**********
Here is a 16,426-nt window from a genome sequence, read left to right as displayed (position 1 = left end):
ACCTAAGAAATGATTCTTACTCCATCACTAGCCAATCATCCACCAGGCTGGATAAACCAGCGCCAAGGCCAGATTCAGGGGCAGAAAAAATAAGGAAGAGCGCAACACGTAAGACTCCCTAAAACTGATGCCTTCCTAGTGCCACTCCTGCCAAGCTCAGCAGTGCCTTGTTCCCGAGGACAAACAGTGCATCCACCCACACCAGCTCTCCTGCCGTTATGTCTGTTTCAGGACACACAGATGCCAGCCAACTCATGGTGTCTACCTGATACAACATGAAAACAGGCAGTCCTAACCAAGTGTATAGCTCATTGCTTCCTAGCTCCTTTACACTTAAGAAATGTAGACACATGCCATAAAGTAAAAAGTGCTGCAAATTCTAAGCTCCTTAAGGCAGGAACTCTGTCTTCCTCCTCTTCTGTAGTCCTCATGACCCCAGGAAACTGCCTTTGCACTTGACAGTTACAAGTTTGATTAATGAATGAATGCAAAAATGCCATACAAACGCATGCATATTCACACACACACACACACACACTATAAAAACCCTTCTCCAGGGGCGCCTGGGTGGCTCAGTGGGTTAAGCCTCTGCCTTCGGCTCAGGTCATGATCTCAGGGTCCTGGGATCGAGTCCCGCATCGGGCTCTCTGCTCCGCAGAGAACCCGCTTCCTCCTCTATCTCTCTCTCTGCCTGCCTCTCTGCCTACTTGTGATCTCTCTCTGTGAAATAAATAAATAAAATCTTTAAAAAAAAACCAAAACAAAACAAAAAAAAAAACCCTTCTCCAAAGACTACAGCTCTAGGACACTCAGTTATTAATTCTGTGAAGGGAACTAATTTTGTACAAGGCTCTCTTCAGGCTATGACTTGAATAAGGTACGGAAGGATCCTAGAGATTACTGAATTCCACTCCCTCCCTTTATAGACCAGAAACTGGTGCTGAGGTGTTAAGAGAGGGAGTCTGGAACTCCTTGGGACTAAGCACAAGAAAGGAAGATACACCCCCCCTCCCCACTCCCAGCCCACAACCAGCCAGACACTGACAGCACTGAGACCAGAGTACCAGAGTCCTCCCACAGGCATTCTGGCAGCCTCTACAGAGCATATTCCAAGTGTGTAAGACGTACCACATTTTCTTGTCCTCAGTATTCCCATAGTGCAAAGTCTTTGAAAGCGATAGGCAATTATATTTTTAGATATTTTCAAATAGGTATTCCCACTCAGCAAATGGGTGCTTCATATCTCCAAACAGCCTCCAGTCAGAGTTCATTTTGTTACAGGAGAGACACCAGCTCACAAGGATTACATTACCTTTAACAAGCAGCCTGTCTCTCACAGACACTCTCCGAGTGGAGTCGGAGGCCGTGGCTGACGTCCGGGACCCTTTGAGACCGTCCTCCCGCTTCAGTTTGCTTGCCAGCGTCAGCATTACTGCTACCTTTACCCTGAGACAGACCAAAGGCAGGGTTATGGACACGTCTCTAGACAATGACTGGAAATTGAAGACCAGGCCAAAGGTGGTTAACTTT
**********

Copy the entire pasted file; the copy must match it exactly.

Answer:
Here is a 16,426-nt window from a genome sequence, read left to right as displayed (position 1 = left end):
ACCTAAGAAATGATTCTTACTCCATCACTAGCCAATCATCCACCAGGCTGGATAAACCAGCGCCAAGGCCAGATTCAGGGGCAGAAAAAATAAGGAAGAGCGCAACACGTAAGACTCCCTAAAACTGATGCCTTCCTAGTGCCACTCCTGCCAAGCTCAGCAGTGCCTTGTTCCCGAGGACAAACAGTGCATCCACCCACACCAGCTCTCCTGCCGTTATGTCTGTTTCAGGACACACAGATGCCAGCCAACTCATGGTGTCTACCTGATACAACATGAAAACAGGCAGTCCTAACCAAGTGTATAGCTCATTGCTTCCTAGCTCCTTTACACTTAAGAAATGTAGACACATGCCATAAAGTAAAAAGTGCTGCAAATTCTAAGCTCCTTAAGGCAGGAACTCTGTCTTCCTCCTCTTCTGTAGTCCTCATGACCCCAGGAAACTGCCTTTGCACTTGACAGTTACAAGTTTGATTAATGAATGAATGCAAAAATGCCATACAAACGCATGCATATTCACACACACACACACACACACTATAAAAACCCTTCTCCAGGGGCGCCTGGGTGGCTCAGTGGGTTAAGCCTCTGCCTTCGGCTCAGGTCATGATCTCAGGGTCCTGGGATCGAGTCCCGCATCGGGCTCTCTGCTCCGCAGAGAACCCGCTTCCTCCTCTATCTCTCTCTCTGCCTGCCTCTCTGCCTACTTGTGATCTCTCTCTGTGAAATAAATAAATAAAATCTTTAAAAAAAAACCAAAACAAAACAAAAAAAAAAACCCTTCTCCAAAGACTACAGCTCTAGGACACTCAGTTATTAATTCTGTGAAGGGAACTAATTTTGTACAAGGCTCTCTTCAGGCTATGACTTGAATAAGGTACGGAAGGATCCTAGAGATTACTGAATTCCACTCCCTCCCTTTATAGACCAGAAACTGGTGCTGAGGTGTTAAGAGAGGGAGTCTGGAACTCCTTGGGACTAAGCACAAGAAAGGAAGATACACCCCCCCTCCCCACTCCCAGCCCACAACCAGCCAGACACTGACAGCACTGAGACCAGAGTACCAGAGTCCTCCCACAGGCATTCTGGCAGCCTCTACAGAGCATATTCCAAGTGTGTAAGACGTACCACATTTTCTTGTCCTCAGTATTCCCATAGTGCAAAGTCTTTGAAAGCGATAGGCAATTATATTTTTAGATATTTTCAAATAGGTATTCCCACTCAGCAAATGGGTGCTTCATATCTCCAAACAGCCTCCAGTCAGAGTTCATTTTGTTACAGGAGAGACACCAGCTCACAAGGATTACATTACCTTTAACAAGCAGCCTGTCTCTCACAGACACTCTCCGAGTGGAGTCGGAGGCCGTGGCTGACGTCCGGGACCCTTTGAGACCGTCCTCCCGCTTCAGTTTGCTTGCCAGCGTCAGCATTACTGCTACCTTTACCCTGAGACAGACCAAAGGCAGGGTTATGGACACGTCTCTAGACAATGACTGGAAATTGAAGACCAGGCCAAAGGTGGTTAACTTT